Letter: Food from the global greenhouse

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The Independent Online
Sir: The articles in part three of "Our scorched earth" (2 April) take a very one-sided view of the role of carbon dioxide in the atmosphere. There is no mention that carbon dioxide is, with water, the main food of green plants, and that increasing the concentration of carbon dioxide in the air increases the rate of growth of plants.

There is no mention also of the fact that raising temperature in general increases rate of growth. So, although a rise of sea level, if it takes place, would take land out of cultivation, the productivity of the remainder should be increased.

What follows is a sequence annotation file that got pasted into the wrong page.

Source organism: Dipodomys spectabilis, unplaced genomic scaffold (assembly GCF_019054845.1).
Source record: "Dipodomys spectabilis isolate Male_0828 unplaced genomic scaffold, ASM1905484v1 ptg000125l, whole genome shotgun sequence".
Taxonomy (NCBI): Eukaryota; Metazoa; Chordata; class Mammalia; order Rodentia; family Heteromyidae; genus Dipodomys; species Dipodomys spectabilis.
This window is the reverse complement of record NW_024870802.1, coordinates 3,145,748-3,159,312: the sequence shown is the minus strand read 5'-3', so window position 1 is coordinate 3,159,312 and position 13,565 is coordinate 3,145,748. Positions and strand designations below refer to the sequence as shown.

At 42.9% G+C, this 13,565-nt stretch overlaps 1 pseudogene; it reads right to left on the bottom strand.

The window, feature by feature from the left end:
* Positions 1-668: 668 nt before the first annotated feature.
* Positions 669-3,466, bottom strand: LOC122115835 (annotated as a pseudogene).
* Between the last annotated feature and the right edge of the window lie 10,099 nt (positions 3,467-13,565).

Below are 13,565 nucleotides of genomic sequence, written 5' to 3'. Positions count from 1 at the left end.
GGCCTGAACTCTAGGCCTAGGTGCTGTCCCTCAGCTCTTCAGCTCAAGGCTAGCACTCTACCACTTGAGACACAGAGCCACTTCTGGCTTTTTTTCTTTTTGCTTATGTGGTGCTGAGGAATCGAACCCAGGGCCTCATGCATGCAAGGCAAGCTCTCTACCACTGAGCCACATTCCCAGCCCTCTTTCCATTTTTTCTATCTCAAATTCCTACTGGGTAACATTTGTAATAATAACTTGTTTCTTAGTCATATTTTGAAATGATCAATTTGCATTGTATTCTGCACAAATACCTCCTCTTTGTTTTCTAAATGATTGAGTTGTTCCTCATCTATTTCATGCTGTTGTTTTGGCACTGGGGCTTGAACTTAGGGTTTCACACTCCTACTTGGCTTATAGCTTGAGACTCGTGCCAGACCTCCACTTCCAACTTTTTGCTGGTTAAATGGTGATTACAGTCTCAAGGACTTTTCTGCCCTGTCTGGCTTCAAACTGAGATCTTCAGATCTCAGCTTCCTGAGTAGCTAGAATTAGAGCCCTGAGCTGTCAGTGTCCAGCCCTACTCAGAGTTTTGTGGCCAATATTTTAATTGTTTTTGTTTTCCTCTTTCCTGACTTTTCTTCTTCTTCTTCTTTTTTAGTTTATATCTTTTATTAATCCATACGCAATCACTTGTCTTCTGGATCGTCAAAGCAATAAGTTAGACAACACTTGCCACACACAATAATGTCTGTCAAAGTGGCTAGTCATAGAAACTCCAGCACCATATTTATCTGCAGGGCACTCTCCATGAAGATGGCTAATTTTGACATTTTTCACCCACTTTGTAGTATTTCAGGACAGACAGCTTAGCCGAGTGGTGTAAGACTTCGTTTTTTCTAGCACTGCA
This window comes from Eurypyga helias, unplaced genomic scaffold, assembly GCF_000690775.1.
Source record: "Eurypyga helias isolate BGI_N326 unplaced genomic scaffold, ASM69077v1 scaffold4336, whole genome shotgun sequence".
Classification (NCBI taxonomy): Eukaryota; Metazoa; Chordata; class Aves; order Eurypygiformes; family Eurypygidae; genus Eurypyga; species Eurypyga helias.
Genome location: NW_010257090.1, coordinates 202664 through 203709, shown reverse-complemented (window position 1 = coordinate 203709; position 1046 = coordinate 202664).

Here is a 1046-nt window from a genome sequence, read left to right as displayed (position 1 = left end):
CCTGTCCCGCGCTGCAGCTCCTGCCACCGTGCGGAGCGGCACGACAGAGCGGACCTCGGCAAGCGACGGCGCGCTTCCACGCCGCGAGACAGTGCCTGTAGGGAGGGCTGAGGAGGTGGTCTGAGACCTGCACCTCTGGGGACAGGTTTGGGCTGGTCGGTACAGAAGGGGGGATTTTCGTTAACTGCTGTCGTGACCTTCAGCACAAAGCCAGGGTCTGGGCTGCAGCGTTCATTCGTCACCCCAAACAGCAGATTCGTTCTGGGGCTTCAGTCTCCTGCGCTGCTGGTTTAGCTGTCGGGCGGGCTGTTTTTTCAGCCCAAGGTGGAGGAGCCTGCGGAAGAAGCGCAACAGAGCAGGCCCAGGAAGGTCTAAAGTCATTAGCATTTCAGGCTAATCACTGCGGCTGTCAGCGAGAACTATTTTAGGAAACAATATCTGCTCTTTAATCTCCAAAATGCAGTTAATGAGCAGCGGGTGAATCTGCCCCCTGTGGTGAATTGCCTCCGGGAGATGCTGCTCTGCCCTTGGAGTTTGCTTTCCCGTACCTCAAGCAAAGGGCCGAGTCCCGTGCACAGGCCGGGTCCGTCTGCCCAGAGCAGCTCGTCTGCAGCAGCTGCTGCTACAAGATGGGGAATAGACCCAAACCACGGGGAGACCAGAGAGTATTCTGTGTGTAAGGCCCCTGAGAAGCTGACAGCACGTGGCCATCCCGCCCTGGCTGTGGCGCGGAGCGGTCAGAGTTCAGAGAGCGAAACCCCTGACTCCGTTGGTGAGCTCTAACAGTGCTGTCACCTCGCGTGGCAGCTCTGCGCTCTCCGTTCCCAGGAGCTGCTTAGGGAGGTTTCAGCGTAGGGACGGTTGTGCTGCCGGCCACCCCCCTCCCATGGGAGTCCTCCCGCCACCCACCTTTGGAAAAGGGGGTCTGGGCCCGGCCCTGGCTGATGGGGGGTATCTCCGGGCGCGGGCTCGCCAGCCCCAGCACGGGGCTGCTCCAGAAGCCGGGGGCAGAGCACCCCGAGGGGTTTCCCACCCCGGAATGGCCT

Instead of regarding carbon dioxide as a poison it would be more sensible to try to ascertain what is its optimum concentration in the air. Have we any reason to think that the present level is ideal? Is it not possible that an equilibrium could be struck at a higher level with more production of carbon dioxide being balanced by higher extraction by the quicker-growing plants, producing more food?

Dr Roger James

Southsea, Hampshire